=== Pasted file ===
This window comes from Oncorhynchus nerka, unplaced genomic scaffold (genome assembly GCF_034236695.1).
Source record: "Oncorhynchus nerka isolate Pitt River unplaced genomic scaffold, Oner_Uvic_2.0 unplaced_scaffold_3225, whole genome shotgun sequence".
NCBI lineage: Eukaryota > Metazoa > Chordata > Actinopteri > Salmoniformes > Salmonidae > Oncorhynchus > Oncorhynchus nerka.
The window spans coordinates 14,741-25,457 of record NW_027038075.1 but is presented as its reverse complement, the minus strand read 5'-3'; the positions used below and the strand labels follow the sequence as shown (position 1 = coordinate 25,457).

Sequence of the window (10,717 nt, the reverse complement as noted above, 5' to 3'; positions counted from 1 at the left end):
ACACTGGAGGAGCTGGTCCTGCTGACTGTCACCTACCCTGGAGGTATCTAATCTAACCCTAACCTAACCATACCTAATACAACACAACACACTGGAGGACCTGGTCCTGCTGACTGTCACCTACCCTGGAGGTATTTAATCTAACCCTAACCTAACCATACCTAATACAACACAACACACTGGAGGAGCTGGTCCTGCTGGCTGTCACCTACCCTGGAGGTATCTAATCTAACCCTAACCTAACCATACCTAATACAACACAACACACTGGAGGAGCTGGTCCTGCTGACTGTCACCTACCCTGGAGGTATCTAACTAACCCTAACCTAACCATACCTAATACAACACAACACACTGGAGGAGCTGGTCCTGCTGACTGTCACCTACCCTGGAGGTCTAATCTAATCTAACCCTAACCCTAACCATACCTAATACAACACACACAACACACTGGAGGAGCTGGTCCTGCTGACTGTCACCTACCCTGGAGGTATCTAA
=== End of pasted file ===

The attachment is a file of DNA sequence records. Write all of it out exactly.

This window comes from Oncorhynchus nerka, unplaced genomic scaffold (genome assembly GCF_034236695.1).
Source record: "Oncorhynchus nerka isolate Pitt River unplaced genomic scaffold, Oner_Uvic_2.0 unplaced_scaffold_3225, whole genome shotgun sequence".
NCBI lineage: Eukaryota > Metazoa > Chordata > Actinopteri > Salmoniformes > Salmonidae > Oncorhynchus > Oncorhynchus nerka.
The window spans coordinates 14,741-25,457 of record NW_027038075.1 but is presented as its reverse complement, the minus strand read 5'-3'; the positions used below and the strand labels follow the sequence as shown (position 1 = coordinate 25,457).

Sequence of the window (10,717 nt, the reverse complement as noted above, 5' to 3'; positions counted from 1 at the left end):
ACACTGGAGGAGCTGGTCCTGCTGACTGTCACCTACCCTGGAGGTATCTAATCTAACCCTAACCTAACCATACCTAATACAACACAACACACTGGAGGACCTGGTCCTGCTGACTGTCACCTACCCTGGAGGTATTTAATCTAACCCTAACCTAACCATACCTAATACAACACAACACACTGGAGGAGCTGGTCCTGCTGGCTGTCACCTACCCTGGAGGTATCTAATCTAACCCTAACCTAACCATACCTAATACAACACAACACACTGGAGGAGCTGGTCCTGCTGACTGTCACCTACCCTGGAGGTATCTAACTAACCCTAACCTAACCATACCTAATACAACACAACACACTGGAGGAGCTGGTCCTGCTGACTGTCACCTACCCTGGAGGTCTAATCTAATCTAACCCTAACCCTAACCATACCTAATACAACACACACAACACACTGGAGGAGCTGGTCCTGCTGACTGTCACCTACCCTGGAGGTATCTAA